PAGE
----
5. The art of appeasing two enemies who are on both sides ( dweda )
  6. The art of making alliance with a powerful King to escape the wrath of your enemy. (arthaya ). [8]


The ten principles of good governance for Kings


  1. Giving charity
  2. Keeping precepts (five precepts, ten precepts)

  3. Providing the ministers and troops with food and clothing.
  4. Being honest and truthful.

  5. Being courteous and civil.
  6. Keeping the Sabbath.

  7. Having a good temper
  8. Being compassionate.

  9. Being forgiving
  10. Not opposing the wishes of the people.[9]


Ancient Burmese political philosophy

  According to ancient Burmese tradition, Burmese kings are absolute monarchs. This means that they have the power of life and death over all subjects within their kingdoms.

The Burmese Kings do not claim that their right to rule over their subjects was given by God.  They did not believe in the Divine right of Kings as the kings of the west. 

Then the question may be asked, "how did the Burmese kings get their authority". To answer this question, we will have to look at how the Maha Thamada King was selected in the Mahawun Kyan. The Bagan Wundauk Min U Tin has written about this ceremony for the coronation of the Maha Thamada Min in the "Myanmar Min Oke Khoke Pon Sar Dan".

 " Once upon a time in ancient history, a group of wise and righteous men selected Manu to be their king.  They said to him, please rule over us and censure and banish those who should be banished. Praise and reward those who are praise worthy and deserve rewards.  For performing these kingly duties we promise to give you one tenth of all our produce from our fields, orchards and gardens. We promise to give you one tenth of our grain, our fruits and our flowers. Thus this group of men made a solemn verbal contract with the future King and crowned him as King to rule over them by performing the ritual of pouring holy water over his head three times."[10]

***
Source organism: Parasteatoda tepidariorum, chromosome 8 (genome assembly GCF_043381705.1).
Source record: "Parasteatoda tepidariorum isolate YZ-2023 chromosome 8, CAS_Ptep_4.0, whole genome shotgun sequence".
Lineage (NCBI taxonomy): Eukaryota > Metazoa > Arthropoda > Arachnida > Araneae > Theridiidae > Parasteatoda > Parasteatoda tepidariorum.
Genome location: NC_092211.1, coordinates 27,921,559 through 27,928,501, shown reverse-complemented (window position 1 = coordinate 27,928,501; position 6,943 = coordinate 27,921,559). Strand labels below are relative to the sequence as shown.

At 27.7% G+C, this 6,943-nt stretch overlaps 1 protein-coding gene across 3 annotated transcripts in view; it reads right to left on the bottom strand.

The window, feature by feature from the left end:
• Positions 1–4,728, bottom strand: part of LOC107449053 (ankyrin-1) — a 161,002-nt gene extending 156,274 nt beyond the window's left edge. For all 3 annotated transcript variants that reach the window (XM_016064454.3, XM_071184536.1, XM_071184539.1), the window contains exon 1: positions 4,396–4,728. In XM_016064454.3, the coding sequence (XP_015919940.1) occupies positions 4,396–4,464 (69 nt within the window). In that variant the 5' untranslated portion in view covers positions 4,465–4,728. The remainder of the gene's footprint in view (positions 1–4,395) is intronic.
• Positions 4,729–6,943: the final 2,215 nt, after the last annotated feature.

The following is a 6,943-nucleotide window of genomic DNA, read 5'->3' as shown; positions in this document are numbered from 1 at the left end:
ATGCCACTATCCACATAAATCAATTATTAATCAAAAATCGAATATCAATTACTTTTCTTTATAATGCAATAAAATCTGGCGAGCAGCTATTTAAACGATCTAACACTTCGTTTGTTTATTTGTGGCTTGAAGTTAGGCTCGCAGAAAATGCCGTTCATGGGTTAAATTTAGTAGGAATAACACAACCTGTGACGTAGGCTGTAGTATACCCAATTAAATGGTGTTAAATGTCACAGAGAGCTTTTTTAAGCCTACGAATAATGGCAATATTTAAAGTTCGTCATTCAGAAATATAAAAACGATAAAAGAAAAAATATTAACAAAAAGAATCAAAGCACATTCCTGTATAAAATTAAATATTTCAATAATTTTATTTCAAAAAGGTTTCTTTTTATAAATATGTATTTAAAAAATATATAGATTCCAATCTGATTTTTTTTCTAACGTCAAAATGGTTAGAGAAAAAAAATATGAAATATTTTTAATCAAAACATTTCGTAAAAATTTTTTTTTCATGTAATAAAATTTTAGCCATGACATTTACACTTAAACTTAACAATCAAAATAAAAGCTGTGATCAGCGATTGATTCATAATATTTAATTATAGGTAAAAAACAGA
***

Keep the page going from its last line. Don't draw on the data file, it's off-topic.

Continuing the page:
That was how the Maha Thamada King got his authority to rule over the subjects of his kingdom. 

  To perform the Mauda Baiketheik ceremony according to ancient tradition, three classes of people in the country, the nobles, the Brahmins and the rich merchants had to crown the King by performing the water libation ceremony in accordance with the procedure written in the "Raja Thayveka Dipani Kyan".[11]

  At the coronation ceremony the following words were said:

"O Lord and noble King! We who are the Nobles, the Brahmins and the Merchants crown you king by performing this ceremony of water libation to rule and protect and watch over us. 

Rule over us in accordance with the law.  Pray have a kind heart for the Nobles, Brahmins and Merchants and look unto them like the children of your own bosom and seek their prosperity.  Have a heart of compassion and desire their welfare.  Protect the Nobles, Brahmins and Merchants. If you rule over us in this wise, it will indeed be good.  If you do not rule us in this wise, may your head be split asunder into seven pieces." (p. 119)

(This shows that Burmese political philosophy is in line with the modern concept of a social contract between the king and the people.)


[1] Ibid; (p.312)

[2] Ibid; (p. 230)

[3] Ibid; (p.294)

[4] Ibid; (p.337)

[5] Ibid; (p.356)

[6] Ibid; (p.292)

[7] Ibid; (p.247)

[8] Ibid; (p.361)

[9] Ibid; (p.324)

[10] Ibid, (p. 118)

[11] Ibid, (p.118)

Last Updated ( Wednesday, 19 March 2008 )